Uwharrie Drive, a teenage bluegrass band from central North Carolina, has a new member. Malachi Freeman of Carthage, NC, joins the group on mandolin, replacing Ethan Davis.
Best known as fiddler, the sixteen year old took up the mandolin in 2020.
“I have been playing bluegrass for five years, but I only started mandolin at the beginning of the quarantine. I am 98% self-taught, for better or worse.”
His musical journey began when he was 11. “I took lessons from Matt (Hooper, fiddler with Lorraine Jordan and Carolina Road) after I won a High Lonesome Strings scholarship.”
High Lonesome Strings is a bluegrass music association based out of the Greensboro area of North Carolina. A non-profit organization, it is dedicated to supporting those who want to discover and share bluegrass and other forms of traditional music.
“Malachi Freeman is a throwback, an old person in a young body… a natural. We are so excited for his future with Uwharrie Drive. This young man can go as far as he wants in bluegrass,” stated HLS member, Big T Lassiter.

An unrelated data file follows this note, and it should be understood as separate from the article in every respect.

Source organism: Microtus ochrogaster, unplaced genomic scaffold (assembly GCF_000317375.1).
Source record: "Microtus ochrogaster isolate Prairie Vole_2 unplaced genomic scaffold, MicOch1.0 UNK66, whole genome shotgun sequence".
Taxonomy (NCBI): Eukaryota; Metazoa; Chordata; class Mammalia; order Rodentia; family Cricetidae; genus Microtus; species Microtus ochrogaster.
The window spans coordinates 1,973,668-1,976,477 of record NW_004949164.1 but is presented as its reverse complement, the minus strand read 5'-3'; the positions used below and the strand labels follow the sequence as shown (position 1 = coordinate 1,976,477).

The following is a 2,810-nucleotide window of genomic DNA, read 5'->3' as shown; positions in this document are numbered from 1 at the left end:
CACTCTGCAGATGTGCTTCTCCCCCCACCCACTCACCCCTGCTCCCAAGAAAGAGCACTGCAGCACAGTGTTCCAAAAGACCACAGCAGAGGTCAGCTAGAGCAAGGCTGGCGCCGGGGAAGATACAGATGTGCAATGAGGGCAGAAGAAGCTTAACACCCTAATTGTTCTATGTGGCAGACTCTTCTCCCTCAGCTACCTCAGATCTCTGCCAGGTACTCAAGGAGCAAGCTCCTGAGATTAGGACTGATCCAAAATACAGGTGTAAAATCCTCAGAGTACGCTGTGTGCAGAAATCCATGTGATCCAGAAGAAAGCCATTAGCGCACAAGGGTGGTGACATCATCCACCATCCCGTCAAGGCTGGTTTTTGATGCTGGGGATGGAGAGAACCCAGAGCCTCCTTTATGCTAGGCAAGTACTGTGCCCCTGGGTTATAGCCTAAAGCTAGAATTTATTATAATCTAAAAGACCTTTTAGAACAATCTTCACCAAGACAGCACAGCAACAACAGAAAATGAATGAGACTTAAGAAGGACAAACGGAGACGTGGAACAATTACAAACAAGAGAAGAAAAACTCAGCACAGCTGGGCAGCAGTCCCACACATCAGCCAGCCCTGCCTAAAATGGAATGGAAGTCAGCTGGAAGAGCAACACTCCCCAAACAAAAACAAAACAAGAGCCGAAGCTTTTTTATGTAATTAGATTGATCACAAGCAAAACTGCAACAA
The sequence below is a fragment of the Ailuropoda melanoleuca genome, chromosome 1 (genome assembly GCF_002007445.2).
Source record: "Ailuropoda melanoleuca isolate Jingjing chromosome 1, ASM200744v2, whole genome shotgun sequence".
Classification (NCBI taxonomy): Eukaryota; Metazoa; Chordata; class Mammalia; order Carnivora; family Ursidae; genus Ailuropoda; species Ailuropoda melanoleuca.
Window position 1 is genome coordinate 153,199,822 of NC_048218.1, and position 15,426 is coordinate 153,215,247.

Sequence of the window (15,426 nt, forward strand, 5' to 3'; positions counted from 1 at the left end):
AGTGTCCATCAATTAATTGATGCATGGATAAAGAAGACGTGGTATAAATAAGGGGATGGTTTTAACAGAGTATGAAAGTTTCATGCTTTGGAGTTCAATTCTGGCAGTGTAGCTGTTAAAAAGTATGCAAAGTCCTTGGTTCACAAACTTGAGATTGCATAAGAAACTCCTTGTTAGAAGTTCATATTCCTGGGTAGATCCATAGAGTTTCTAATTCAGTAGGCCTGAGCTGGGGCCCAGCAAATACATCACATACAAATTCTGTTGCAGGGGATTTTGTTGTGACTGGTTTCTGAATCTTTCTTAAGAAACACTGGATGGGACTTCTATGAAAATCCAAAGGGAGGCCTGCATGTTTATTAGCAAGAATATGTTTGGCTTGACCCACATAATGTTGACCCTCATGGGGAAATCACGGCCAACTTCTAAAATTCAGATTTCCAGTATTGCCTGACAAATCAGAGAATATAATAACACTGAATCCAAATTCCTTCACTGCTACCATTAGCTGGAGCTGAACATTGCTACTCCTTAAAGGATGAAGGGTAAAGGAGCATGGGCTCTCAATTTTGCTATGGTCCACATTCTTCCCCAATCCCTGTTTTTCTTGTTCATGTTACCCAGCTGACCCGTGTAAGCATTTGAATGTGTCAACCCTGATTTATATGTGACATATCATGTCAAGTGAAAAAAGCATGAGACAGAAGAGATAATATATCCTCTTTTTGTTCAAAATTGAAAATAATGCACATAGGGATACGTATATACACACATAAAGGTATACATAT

Freeman elaborated. “I came to Matt to help me try to correct various bad habits that I had developed from self-teaching. He helped me get to the next level, and really helped me to start thinking like a musician.”
Hooper reflected on his young student: “Having taught and jammed with Malachi over the past few years, I can say that he will be an excellent addition to the group, and we should all look forward to what these young folks are bringing to the bluegrass table.”
Freeman also credited another well-known professional musician. “I have also had occasional lessons with Nathan Aldridge (fiddler with Russell Moore and IIIrd Tyme Out).”
Freeman joins other Uwharrie Drive members Jake Goforth on guitar, Kayleigh Stills on fiddle, Noah Stills on banjo, and DJ Francis on bass. Individually, they have made great strides in playing acoustic music and now collectively, they are making a name for themselves in the bluegrass community. The band opened the show at the Camp Springs Bluegrass Festival on Saturday of Labor Day weekend 2020.
Goforth stressed, “Malachi is a great mandolin player and a great friend that I think will be a great addition to the band, and I look forward to playing with him. A strong mandolin chop is vital in a bluegrass band and Malachi has it.”
Freeman concluded. “I love playing with people my own age and creating a bluegrass family, but most of all, I love the drive that we create. I hope that when people hear us play they will be slapped in the face by the power and drive we strive for. Hopefully, it will be the best slap in the face they have ever received!”